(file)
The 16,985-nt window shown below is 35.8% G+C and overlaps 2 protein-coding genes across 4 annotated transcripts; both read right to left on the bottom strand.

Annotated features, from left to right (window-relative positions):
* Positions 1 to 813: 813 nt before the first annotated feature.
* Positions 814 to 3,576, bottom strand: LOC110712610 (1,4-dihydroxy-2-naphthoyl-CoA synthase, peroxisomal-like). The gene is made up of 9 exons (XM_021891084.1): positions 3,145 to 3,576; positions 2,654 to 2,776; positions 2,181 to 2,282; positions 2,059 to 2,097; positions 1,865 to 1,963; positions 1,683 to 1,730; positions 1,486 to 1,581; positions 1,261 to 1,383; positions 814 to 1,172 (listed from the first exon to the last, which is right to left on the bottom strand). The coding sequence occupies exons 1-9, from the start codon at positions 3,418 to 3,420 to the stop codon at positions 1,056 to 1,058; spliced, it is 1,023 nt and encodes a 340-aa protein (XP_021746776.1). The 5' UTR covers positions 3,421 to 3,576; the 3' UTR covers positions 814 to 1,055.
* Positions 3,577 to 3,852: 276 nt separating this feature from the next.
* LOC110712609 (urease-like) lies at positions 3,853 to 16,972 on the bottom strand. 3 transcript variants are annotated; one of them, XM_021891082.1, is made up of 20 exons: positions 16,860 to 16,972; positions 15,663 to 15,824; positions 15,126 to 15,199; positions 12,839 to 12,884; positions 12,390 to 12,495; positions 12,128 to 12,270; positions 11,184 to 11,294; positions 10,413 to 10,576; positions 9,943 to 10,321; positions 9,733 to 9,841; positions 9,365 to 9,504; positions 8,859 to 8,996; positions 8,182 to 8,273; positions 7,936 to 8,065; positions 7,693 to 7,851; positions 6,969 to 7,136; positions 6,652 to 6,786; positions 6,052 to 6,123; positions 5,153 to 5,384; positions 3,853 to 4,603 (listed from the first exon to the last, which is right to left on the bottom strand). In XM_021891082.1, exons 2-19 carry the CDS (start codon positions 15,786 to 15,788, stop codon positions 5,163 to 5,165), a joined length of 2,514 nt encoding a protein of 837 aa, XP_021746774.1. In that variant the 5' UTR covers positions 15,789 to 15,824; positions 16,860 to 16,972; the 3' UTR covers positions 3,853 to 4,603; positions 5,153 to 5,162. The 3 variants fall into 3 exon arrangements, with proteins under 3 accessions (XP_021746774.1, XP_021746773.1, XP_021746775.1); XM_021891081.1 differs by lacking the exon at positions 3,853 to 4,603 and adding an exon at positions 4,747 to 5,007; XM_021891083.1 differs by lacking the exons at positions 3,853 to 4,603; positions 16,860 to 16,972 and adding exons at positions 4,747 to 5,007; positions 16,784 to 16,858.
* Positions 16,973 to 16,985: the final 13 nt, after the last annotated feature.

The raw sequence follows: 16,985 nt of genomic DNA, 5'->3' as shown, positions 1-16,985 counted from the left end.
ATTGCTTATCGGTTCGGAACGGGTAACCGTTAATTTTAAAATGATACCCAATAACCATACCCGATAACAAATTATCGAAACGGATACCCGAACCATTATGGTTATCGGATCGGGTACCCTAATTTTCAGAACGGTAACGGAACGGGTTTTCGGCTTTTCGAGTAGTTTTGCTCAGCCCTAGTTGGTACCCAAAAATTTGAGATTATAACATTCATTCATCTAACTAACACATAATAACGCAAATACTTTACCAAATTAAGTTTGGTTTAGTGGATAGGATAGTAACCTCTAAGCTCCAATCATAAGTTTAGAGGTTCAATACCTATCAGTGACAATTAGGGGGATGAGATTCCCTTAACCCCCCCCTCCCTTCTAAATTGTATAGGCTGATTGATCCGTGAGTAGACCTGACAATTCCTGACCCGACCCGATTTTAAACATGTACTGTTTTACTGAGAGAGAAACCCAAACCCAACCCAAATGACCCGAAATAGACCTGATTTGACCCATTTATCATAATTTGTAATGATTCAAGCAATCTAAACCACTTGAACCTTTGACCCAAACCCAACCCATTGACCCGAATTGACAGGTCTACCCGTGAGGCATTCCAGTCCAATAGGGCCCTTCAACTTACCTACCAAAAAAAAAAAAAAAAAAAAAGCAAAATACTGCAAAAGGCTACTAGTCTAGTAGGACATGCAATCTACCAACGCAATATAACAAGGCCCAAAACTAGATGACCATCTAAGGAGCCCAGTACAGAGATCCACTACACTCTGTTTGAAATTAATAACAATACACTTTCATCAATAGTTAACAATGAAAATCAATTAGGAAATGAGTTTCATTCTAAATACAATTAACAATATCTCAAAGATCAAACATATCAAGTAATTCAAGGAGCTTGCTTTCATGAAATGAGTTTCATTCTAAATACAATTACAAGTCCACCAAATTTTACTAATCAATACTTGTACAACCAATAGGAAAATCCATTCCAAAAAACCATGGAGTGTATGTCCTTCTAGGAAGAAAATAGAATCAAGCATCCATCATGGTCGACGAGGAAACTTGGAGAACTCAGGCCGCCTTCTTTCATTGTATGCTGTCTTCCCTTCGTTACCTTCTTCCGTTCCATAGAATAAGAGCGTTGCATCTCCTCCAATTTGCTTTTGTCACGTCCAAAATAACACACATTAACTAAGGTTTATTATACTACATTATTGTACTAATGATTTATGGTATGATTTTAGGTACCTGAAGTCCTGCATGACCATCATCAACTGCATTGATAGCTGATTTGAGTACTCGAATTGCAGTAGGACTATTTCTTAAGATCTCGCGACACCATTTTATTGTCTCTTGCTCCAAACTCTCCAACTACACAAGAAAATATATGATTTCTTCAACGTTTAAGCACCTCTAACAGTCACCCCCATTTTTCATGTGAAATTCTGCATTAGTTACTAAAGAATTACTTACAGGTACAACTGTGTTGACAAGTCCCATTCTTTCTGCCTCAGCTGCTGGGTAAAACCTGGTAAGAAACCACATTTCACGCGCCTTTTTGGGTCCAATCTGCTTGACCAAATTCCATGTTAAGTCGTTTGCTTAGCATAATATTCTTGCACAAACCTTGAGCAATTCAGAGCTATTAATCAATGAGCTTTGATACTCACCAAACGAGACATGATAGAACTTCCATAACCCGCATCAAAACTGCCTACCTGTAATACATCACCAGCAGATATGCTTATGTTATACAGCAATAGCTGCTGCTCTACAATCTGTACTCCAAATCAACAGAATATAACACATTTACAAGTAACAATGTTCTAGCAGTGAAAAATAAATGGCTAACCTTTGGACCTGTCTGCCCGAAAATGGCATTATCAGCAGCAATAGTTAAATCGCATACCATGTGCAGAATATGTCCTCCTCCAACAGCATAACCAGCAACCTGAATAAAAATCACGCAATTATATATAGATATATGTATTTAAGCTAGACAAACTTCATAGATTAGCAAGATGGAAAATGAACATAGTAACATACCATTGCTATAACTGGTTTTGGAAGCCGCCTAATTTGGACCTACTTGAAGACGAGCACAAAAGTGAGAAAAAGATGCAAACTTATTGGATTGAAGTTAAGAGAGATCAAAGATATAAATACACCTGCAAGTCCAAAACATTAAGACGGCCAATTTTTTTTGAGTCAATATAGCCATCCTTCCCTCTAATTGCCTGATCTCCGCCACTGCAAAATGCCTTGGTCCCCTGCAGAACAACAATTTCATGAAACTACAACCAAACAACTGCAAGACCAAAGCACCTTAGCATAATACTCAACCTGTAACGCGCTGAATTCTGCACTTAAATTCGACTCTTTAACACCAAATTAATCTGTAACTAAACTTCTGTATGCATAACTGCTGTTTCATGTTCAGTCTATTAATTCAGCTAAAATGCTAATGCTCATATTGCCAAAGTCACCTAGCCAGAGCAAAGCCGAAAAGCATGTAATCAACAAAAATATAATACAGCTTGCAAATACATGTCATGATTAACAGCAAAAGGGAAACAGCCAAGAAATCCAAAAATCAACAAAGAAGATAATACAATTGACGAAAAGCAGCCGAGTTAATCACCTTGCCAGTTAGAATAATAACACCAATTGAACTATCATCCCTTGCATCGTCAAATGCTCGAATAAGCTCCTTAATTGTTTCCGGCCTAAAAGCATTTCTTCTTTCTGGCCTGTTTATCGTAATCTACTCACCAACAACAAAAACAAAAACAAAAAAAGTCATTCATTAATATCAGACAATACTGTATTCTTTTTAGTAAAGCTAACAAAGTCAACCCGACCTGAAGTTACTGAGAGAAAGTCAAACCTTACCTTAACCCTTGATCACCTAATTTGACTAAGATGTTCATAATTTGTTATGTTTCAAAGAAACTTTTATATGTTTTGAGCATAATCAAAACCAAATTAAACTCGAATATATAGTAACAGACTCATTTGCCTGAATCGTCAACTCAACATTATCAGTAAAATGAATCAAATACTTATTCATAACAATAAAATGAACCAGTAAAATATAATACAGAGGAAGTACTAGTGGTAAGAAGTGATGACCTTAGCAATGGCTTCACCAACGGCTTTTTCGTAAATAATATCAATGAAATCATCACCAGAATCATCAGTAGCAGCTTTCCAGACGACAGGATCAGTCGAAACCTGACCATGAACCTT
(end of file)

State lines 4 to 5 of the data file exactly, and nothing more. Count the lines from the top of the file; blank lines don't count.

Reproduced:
* Positions 814 to 3,576, bottom strand: LOC110712610 (1,4-dihydroxy-2-naphthoyl-CoA synthase, peroxisomal-like). The gene is made up of 9 exons (XM_021891084.1): positions 3,145 to 3,576; positions 2,654 to 2,776; positions 2,181 to 2,282; positions 2,059 to 2,097; positions 1,865 to 1,963; positions 1,683 to 1,730; positions 1,486 to 1,581; positions 1,261 to 1,383; positions 814 to 1,172 (listed from the first exon to the last, which is right to left on the bottom strand). The coding sequence occupies exons 1-9, from the start codon at positions 3,418 to 3,420 to the stop codon at positions 1,056 to 1,058; spliced, it is 1,023 nt and encodes a 340-aa protein (XP_021746776.1). The 5' UTR covers positions 3,421 to 3,576; the 3' UTR covers positions 814 to 1,055.
* Positions 3,577 to 3,852: 276 nt separating this feature from the next.